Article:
Posted on: 21 October 2021

International Stammering Day happens on 22 October every year.

This year Speech and Language Therapists in Ealing Community Partners, together with members of our Disabled Employees Network, open up about what it’s like to stammer and how you can make a difference to someone with a developmental or neurological stutter.

Everyone who stammers has an individual experience of stammering. We spoke to two CNWL staff members about their experiences.

Michael Walker who has a stammerMichael Walker, an Education Administrator at the Trust, and a member of the Trust’s Disabled Employees Network, was diagnosed with Relapsing-Remitting Multiple Sclerosis at the age of 18 and first began to stammer at around the age of 22. Michael says:

“My stammer was acquired later in life due to neurological damage.”

“Communication is more challenging for me in terms of understanding, recalling and conveying ideas than it is in terms of speaking. I struggle with practising vocal and speaking techniques on my own – I tend to find motivation through practising speaking with a teacher and/or other people. I also sing in a choir outside of work, and likewise I struggle to practice on my own but enjoy engaging with the group.”

Michael finds that being “voice active” and using “speaking circles” and casual conversations is the most beneficial thing for him. 

Many stammerers experience related issues around ‘cluttering’, which can partly be described as difficulty around sorting through multiple thoughts and ideas in speech. 

Nash Bageni, is the Team Lead for CNWL’s Rapid Response and Twilight Team in Uxbridge, he grew up with a developmental stammer. As an adult his stammer is hidden until he feels nervous or put on the spot.

“I need control of what I’m saying; I’m not good at reading from a script or something I haven’t prepared. I prefer to speak from memory or the heart. Otherwise I get blocks and can’t go through them. If I speak freely then it’s like jumping from branches – I can bridge the gap and find a way.

“The hardest thing at work is introducing myself in meetings. As the introduction gets closer I start to feel overwhelmed. Equally if there is a stressful situation that can be a trigger if I feel less in control.

Michael agrees

“When I first started in the CNWL Education Team, answering queries over the telephone was a significant element of my role. My role also initially contained a larger element of meetings and discussions, which I tend to struggle with. This has changed, and my role is now more to do with following planned procedures and taking a structured approach to queries, which I am more comfortable with.”

Michael is also a member of the Trust’s Disabled Employees Network (DEN). The network seeks to ensure disabled staff are given the same opportunities as their non-disabled colleagues and with career progression by giving them the reasonable adjustments, flexible working and agile working they need to do their job efficiently and comfortably.

Michael worked with the network and Trust to develop a workplace adjustment plan that managers and staff with a disability use as a framework to discuss any support or adjustments a staff member may need.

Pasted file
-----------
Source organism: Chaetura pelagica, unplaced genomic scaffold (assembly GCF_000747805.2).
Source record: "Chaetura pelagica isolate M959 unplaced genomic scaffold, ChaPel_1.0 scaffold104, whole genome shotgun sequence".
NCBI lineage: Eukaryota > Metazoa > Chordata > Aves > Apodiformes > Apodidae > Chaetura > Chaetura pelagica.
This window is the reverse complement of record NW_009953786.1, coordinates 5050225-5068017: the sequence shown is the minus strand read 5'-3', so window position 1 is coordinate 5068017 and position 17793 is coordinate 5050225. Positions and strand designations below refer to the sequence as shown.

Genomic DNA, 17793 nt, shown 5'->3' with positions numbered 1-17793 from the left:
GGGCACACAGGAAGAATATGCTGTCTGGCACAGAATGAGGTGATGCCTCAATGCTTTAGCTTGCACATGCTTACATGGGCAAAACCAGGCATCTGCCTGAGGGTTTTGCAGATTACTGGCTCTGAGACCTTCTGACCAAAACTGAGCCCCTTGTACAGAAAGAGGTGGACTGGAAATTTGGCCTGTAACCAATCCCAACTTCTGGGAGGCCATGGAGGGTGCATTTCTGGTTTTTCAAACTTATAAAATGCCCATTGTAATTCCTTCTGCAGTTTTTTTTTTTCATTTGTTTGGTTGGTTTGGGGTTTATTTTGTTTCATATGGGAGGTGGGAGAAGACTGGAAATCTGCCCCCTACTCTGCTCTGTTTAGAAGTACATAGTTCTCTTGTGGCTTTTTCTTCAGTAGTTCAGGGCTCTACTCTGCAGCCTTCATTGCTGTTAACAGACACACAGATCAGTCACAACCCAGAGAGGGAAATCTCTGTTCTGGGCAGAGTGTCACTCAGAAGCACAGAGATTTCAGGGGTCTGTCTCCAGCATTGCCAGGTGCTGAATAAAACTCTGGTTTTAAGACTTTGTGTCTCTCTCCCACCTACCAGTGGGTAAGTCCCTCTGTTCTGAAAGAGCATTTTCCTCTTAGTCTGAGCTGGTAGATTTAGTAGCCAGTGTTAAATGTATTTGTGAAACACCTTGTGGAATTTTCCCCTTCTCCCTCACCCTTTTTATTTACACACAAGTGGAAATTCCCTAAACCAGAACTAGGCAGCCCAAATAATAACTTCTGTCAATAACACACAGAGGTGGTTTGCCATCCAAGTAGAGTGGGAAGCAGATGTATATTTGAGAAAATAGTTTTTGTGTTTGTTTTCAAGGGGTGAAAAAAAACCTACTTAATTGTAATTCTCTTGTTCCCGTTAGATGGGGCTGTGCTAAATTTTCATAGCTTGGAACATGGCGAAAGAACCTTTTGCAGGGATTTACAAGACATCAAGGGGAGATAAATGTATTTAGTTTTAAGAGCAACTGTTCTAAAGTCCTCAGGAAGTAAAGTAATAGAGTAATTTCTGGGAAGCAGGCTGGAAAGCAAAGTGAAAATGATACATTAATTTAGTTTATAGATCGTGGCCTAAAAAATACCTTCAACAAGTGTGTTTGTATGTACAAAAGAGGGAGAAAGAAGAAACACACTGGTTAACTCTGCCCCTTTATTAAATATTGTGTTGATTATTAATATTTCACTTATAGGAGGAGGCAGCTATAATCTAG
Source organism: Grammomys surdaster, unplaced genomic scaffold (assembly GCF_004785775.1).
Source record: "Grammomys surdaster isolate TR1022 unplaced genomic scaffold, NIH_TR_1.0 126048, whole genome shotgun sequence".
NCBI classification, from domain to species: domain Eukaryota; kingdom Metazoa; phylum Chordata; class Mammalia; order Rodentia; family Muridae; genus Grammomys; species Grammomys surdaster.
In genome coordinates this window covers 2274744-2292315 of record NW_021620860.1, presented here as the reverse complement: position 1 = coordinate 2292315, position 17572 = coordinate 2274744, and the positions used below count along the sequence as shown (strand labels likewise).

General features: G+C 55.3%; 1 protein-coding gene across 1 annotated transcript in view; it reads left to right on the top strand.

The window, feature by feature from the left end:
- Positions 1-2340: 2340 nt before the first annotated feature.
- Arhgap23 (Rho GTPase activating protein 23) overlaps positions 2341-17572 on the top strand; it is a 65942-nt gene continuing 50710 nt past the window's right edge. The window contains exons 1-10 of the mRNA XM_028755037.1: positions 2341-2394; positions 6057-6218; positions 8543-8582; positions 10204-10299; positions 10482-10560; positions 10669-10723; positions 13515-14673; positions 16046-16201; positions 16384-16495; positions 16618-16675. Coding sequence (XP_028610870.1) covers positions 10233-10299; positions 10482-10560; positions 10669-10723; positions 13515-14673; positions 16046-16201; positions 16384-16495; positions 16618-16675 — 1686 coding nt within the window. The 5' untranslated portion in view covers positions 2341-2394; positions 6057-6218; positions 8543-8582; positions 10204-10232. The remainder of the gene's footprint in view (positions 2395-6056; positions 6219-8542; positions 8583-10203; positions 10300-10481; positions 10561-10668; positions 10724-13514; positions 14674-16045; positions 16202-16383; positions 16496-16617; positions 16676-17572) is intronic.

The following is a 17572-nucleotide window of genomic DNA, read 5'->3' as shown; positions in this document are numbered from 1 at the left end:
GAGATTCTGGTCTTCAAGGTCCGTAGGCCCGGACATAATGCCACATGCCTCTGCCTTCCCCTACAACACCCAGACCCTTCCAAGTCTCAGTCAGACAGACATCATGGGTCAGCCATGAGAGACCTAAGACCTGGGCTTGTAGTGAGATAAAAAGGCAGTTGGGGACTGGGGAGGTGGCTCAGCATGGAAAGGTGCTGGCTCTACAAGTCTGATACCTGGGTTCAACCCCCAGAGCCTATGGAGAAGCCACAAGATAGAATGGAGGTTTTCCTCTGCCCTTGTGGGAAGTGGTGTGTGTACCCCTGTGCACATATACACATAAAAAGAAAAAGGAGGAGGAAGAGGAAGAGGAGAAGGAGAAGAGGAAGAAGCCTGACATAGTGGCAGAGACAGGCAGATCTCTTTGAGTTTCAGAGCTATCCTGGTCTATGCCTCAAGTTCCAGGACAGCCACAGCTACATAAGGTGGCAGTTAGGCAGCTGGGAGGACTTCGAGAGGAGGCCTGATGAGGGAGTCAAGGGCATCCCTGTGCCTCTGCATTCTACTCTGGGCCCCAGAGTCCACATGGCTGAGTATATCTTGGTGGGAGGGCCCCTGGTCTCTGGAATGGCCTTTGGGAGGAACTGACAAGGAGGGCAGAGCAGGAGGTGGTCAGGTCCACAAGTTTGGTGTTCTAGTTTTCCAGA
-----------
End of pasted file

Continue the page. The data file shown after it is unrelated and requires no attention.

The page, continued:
Michael concludes “While I tend to take situations at face-value, and am sometimes slow to process intentions and ideas, I have consistently found colleagues at CNWL to be helpful and accommodating around my stammer.”

Nash finds his colleagues supportive too

“Everyone I’ve worked with is very understanding. My colleagues accept me for who I am; an equal contributor.”

But Nash’s experience is a reminder about the importance of picking up difficulties in childhood.

“If it’s not picked up as a child you miss out. I could have done with some pointers. My support was self-made. My teacher tried to help and told me to read aloud but I found reading difficult and it took me longer to prepare.”

“It’s hard as a child but adults are more accepting. I encourage young people to make use of the support there is now.”


What to do if you have a stammer or how you can support stammerers

CNWL has 200 Speech and Language Therapies working in London and Milton Keynes to help children and adults with various communication and swallowing difficulties.

People can experience dysfluency for a number of different reasons and Speech and Language Therapists can assess and advise strategies to support people who stammer.

Azra Hassanali, Highly Specialist Speech and Language Therapist, and staff in Ealing Community Partners Speech and Language Service, run jointly by CNWL and West London NHS Trust explain more in a short film below. They say

“About 5 per cent of children stammer usually between the ages of 2 and 5 years old and 1 per cent of adults have a stammer; with the condition more often affecting men than women.”

Their top tips include

  • avoid finishing sentences if someone is struggling to get their words out
  • give them enough time to finish what they're saying without interrupting
  • avoid asking them to speak faster or more slowly instead slow down your own rate of talking. This will help them feel less rushed
  • show interest in what they're saying, not how they're saying it, and maintain eye contact.

Nash adds to these reminders with a call to allow someone to battle through it so they can speak freely: |"If you interrupt it gets worse and leads them to withdraw."

If you would like to talk to someone about your stammer or your child’s stammer; see our service pages for speech and language therapy and how to access these services.